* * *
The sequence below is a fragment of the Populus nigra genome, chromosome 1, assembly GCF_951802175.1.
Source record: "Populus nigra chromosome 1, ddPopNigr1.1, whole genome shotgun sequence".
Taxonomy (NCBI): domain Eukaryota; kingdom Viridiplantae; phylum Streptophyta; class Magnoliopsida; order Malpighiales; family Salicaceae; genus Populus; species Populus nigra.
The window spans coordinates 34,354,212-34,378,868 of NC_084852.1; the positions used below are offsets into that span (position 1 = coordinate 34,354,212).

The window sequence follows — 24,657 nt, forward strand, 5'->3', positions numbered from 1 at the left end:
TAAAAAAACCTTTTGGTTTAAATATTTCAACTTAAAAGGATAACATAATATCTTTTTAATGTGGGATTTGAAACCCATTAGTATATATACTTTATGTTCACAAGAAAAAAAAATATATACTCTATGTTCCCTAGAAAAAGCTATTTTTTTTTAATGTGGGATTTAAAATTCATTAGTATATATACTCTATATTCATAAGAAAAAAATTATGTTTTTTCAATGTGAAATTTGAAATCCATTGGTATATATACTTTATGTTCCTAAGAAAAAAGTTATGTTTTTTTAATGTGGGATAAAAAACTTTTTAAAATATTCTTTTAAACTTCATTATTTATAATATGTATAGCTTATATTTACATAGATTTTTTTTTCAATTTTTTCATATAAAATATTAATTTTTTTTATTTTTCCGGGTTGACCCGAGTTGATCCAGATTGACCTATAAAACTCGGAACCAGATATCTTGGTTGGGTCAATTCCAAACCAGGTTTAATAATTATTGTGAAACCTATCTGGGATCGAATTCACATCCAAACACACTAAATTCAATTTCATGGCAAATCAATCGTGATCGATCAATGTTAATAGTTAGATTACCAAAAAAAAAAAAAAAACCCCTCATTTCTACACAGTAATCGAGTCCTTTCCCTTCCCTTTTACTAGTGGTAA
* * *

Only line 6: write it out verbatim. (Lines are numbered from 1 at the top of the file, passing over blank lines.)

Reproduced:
TAAAAAAACCTTTTGGTTTAAATATTTCAACTTAAAAGGATAACATAATATCTTTTTAATGTGGGATTTGAAACCCATTAGTATATATACTTTATGTTCACAAGAAAAAAAAATATATACTCTATGTTCCCTAGAAAAAGCTATTTTTTTTTAATGTGGGATTTAAAATTCATTAGTATATATACTCTATATTCATAAGAAAAAAATTATGTTTTTTCAATGTGAAATTTGAAATCCATTGGTATATATACTTTATGTTCCTAAGAAAAAAGTTATGTTTTTTTAATGTGGGATAAAAAACTTTTTAAAATATTCTTTTAAACTTCATTATTTATAATATGTATAGCTTATATTTACATAGATTTTTTTTTCAATTTTTTCATATAAAATATTAATTTTTTTTATTTTTCCGGGTTGACCCGAGTTGATCCAGATTGACCTATAAAACTCGGAACCAGATATCTTGGTTGGGTCAATTCCAAACCAGGTTTAATAATTATTGTGAAACCTATCTGGGATCGAATTCACATCCAAACACACTAAATTCAATTTCATGGCAAATCAATCGTGATCGATCAATGTTAATAGTTAGATTACCAAAAAAAAAAAAAAAACCCCTCATTTCTACACAGTAATCGAGTCCTTTCCCTTCCCTTTTACTAGTGGTAA